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Hornets: 8 Things To Know Before Your Next Encounter

An extreme close-up shot of a hornet's face.

Hornets are fascinating creatures, but for many, they’re terrifying pests.

It can be difficult to tell hornets apart from their wasp and yellow jacket relatives, and not many people stick around long enough to figure it out. 

In this article, we’ll answer the most common questions about hornets so you can know what to do when you see them.

Don’t miss out on interesting hornet facts, key prevention tips, and help for dealing with nests. Click here to check out all of our hornet articles.

Are Wasps and Hornets the Same?

Hornets are a subspecies of wasps. In fact, some pests that we often refer to as hornets, like the bald-faced hornet, aren’t true hornets; they’re just another type of wasp.

The Vespidae family contains all of the wasps, which are usually black, brown, and yellow. They’re aggressive, sting multiple times, and are highly territorial. 

Below the family Vespidae is the subfamily Vespinae, which contains yellow jackets, true hornets, and nocturnal wasps from Asia.

Within this subfamily is the genus Vespa, which are what we call hornets.

They aren’t true hornets like the ones within the Vespinae subfamily, however. The Vespa hornets are actually wasps.

The difference between typical wasps and what we call hornets is size.

Hornets are larger and bulkier in appearance than the wasps commonly encountered in your yard.

Did you know that certain species of wasps actually make honey? It’s true. Learn which ones do and whether the hornet is one of them here.

Can Hornets Kill You?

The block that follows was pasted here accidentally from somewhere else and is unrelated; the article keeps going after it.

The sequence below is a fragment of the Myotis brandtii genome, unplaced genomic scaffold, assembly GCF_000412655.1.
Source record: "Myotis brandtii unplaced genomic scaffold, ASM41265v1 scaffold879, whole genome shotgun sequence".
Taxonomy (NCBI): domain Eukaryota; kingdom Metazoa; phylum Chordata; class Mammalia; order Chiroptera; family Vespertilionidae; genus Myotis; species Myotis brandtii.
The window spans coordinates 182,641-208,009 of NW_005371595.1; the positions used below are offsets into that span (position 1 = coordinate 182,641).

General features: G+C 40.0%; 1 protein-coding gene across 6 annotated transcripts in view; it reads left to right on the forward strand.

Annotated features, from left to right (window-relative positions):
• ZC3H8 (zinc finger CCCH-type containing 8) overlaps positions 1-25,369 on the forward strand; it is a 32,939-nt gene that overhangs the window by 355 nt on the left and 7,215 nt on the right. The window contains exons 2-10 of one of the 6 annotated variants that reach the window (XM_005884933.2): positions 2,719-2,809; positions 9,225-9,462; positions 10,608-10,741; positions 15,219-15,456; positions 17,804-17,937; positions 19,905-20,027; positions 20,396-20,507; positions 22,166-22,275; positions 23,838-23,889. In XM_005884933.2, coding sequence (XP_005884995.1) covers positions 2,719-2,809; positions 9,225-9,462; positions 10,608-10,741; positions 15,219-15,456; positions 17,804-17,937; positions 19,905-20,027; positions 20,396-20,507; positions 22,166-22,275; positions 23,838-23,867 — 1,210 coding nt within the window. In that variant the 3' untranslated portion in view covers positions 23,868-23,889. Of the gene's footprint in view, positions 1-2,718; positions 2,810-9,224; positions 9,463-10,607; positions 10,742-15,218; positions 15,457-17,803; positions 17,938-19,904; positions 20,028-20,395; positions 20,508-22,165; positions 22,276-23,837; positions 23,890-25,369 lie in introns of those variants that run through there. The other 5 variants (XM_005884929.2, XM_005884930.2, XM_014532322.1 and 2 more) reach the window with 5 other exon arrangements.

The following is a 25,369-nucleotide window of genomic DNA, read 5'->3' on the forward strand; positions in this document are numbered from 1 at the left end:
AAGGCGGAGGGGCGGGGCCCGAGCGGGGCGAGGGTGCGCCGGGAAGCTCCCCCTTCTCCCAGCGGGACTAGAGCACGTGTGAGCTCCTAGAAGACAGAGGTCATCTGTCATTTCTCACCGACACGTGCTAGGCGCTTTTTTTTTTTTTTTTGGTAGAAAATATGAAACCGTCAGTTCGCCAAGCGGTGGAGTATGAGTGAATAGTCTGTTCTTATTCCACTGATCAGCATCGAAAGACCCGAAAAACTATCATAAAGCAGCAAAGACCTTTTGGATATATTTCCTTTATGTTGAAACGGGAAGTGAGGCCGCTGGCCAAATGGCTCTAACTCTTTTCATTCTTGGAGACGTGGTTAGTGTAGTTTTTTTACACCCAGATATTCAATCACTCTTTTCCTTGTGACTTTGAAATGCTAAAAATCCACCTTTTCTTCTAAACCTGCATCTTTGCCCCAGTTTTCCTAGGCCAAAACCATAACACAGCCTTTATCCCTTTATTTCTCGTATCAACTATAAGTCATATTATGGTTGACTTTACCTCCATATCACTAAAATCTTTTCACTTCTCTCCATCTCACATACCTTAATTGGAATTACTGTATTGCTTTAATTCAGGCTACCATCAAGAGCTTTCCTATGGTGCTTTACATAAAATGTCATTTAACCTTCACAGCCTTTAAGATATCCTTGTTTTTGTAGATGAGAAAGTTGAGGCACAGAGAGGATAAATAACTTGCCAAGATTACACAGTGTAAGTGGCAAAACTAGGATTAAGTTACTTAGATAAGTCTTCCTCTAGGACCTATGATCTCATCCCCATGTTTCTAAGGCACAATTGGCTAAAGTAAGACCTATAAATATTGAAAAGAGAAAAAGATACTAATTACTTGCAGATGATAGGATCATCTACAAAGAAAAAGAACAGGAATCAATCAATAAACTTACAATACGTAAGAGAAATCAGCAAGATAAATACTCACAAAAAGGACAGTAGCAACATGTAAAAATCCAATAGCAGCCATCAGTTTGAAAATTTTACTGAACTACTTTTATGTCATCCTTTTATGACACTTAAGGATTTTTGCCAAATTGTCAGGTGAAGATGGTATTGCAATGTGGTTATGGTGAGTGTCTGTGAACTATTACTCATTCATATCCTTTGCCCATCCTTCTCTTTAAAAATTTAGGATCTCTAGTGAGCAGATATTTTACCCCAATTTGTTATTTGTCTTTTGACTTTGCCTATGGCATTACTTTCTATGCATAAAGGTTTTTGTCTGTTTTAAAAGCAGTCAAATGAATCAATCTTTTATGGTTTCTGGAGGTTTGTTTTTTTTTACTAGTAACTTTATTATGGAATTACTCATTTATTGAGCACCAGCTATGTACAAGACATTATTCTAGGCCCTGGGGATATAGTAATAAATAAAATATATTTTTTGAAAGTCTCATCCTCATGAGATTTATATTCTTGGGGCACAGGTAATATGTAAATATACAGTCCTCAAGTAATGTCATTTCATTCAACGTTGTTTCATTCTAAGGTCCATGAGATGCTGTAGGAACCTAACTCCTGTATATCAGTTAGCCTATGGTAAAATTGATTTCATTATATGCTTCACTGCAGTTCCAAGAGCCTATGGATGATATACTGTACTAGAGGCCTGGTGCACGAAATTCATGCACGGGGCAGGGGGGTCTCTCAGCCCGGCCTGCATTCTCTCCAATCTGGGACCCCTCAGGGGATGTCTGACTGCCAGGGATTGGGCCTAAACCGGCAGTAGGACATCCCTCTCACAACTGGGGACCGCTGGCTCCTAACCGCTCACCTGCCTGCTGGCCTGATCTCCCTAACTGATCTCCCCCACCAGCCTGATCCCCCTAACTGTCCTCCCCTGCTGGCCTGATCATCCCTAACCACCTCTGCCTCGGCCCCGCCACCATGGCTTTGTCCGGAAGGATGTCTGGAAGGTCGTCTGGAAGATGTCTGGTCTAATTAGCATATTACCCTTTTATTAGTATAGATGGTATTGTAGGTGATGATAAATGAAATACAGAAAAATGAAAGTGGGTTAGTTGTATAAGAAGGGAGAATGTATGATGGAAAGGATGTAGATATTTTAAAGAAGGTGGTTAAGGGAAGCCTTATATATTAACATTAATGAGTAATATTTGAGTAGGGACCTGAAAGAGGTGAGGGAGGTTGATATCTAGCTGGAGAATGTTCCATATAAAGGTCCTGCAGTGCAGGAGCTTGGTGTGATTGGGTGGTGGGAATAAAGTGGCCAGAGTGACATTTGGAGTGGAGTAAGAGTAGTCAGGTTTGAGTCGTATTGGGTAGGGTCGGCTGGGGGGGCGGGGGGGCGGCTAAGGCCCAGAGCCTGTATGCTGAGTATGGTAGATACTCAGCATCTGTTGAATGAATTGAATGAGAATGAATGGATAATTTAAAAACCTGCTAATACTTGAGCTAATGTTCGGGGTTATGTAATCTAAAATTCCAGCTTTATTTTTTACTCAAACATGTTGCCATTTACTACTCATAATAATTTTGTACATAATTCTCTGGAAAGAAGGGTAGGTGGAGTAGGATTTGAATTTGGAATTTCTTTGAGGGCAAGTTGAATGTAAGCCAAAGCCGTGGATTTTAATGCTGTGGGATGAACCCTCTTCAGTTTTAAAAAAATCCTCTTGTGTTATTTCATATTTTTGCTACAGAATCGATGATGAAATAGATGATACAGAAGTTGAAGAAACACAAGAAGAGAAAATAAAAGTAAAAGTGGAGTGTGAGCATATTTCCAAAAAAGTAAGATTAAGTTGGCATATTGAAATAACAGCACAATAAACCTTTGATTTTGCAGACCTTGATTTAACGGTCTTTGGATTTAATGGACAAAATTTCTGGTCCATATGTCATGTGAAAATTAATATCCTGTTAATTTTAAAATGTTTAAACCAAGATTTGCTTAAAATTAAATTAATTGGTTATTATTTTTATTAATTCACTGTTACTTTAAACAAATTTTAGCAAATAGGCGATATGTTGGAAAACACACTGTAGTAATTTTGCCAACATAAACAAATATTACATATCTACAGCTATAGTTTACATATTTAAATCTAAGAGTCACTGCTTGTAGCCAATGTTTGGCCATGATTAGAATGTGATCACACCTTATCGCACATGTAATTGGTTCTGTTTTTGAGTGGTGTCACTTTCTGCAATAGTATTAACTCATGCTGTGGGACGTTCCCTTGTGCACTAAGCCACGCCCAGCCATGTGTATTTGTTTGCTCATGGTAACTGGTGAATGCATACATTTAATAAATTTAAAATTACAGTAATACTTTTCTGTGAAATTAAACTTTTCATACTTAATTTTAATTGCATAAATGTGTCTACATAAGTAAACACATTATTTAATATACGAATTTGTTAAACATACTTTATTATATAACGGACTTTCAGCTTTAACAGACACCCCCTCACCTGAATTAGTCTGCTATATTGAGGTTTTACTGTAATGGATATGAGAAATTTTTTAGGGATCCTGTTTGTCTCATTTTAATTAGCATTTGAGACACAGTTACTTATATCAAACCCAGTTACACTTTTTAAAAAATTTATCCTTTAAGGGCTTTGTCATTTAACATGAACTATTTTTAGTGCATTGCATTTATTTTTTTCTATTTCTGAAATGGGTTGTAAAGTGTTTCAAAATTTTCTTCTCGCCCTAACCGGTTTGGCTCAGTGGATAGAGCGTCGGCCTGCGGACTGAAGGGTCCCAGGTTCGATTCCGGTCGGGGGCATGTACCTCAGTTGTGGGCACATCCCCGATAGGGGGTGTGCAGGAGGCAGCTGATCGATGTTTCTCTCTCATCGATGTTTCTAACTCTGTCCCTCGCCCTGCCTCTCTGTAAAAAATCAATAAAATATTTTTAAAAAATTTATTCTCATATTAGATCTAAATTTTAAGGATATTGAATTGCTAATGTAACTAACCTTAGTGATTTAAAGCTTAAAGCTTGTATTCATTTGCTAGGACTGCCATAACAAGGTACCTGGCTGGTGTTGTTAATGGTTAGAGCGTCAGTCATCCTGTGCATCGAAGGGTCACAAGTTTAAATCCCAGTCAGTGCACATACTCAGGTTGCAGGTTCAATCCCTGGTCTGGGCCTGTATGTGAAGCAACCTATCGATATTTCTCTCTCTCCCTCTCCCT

It’s unlikely that you’ll die from a single sting, but your risk will be much greater if you’re allergic to the hornet’s venom or are stung multiple times.

Hornet stings hurt much more than stings of wasps or bees, and they’re more poisonous too.

If a bee stings you, you’re at low risk because of the amount of venom and the fact that bees can only sting once.

Hornets, however, have more venom and can sting you multiple times, so your risk increases.

If you have multiple hornets stinging you multiple times, you’re definitely at risk.

Most hornet stings don’t require medical attention.

However, if you experience a lot of pain or suspect you may be allergic to the venom, you should contact a doctor as soon as possible.

The chances of dying from a hornet sting are pretty low, but the risk is something of which to be aware.

Do Hornets Die After They Sting Someone?

Hornets and wasps don’t die after they sting someone. They’re capable of stinging multiple people multiple times.

Not only do they sting multiple times, but it doesn’t take much to upset them.

Hornets are highly territorial, so standing a foot or two away from their nest can be enough of a reason to attack.

This is why so many people fear them. Their stings are painful and have the potential to be lethal, and you don’t even have to upset them much to become a victim of an attack.

Do Fake Hornet Nests Work?

The success of fake hornet nests has mixed results with most people saying they don’t work.

Hornets are territorial, which means they don’t want you or other hornets in their space.

But, as with most living beings, there are always exceptions to the rule.

There have been sightings of two hornet nests within close proximity to each other, showing that some hornets aren’t as territorial as they’re said to be.

Consider the life of hornets. In the spring, a single queen finds a good location and begins building a nest and lays eggs.

Throughout the summer, the colony grows and builds the nest bigger with wood and mud to accommodate the new workers.

Once temperatures freeze in late fall, the queens who were born over the summer seek shelter to hibernate for the winter while the rest of the colony dies off. The cycle repeats.

Hornets rarely (if ever) reuse a nest. The queen almost always starts building a new one in a location that’s away from existing nests.

So, you would expect the fake nests to work, but there are many reasons why they may not:

  • The species of hornets in your area may not be as territorial as others.
  • The queen detected no threat from the decoy.
  • The nest didn’t look close enough to the real thing, so it didn’t fool her.

What Attracts Hornets?

Hornets are attracted to flowers, food scraps, and wood.

Hornets have a reputation for being evil, stinging menaces, so we tend to forget that these critters are also pollinators that enjoy sucking up nectar.

If you have a flower garden, you may attract hornets that want to stick around.